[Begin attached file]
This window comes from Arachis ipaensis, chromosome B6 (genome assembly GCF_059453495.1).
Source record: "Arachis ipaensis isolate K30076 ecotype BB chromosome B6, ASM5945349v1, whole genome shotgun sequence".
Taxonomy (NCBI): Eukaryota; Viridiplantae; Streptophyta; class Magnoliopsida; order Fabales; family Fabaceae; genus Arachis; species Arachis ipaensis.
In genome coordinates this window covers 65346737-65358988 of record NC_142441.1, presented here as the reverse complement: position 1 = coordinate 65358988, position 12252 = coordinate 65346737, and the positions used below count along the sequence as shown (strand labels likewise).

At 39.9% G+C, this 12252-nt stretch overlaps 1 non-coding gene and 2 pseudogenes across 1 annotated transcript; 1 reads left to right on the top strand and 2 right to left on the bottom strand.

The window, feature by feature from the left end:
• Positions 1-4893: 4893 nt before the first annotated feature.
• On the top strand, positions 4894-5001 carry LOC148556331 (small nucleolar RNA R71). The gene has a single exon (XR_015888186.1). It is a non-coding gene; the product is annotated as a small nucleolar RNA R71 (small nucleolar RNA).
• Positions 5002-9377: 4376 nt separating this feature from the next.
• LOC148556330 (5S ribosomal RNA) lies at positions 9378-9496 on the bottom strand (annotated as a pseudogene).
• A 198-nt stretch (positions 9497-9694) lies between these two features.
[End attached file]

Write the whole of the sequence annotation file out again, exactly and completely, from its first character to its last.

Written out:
This window comes from Arachis ipaensis, chromosome B6 (genome assembly GCF_059453495.1).
Source record: "Arachis ipaensis isolate K30076 ecotype BB chromosome B6, ASM5945349v1, whole genome shotgun sequence".
Taxonomy (NCBI): Eukaryota; Viridiplantae; Streptophyta; class Magnoliopsida; order Fabales; family Fabaceae; genus Arachis; species Arachis ipaensis.
In genome coordinates this window covers 65346737-65358988 of record NC_142441.1, presented here as the reverse complement: position 1 = coordinate 65358988, position 12252 = coordinate 65346737, and the positions used below count along the sequence as shown (strand labels likewise).

At 39.9% G+C, this 12252-nt stretch overlaps 1 non-coding gene and 2 pseudogenes across 1 annotated transcript; 1 reads left to right on the top strand and 2 right to left on the bottom strand.

The window, feature by feature from the left end:
• Positions 1-4893: 4893 nt before the first annotated feature.
• On the top strand, positions 4894-5001 carry LOC148556331 (small nucleolar RNA R71). The gene has a single exon (XR_015888186.1). It is a non-coding gene; the product is annotated as a small nucleolar RNA R71 (small nucleolar RNA).
• Positions 5002-9377: 4376 nt separating this feature from the next.
• LOC148556330 (5S ribosomal RNA) lies at positions 9378-9496 on the bottom strand (annotated as a pseudogene).
• A 198-nt stretch (positions 9497-9694) lies between these two features.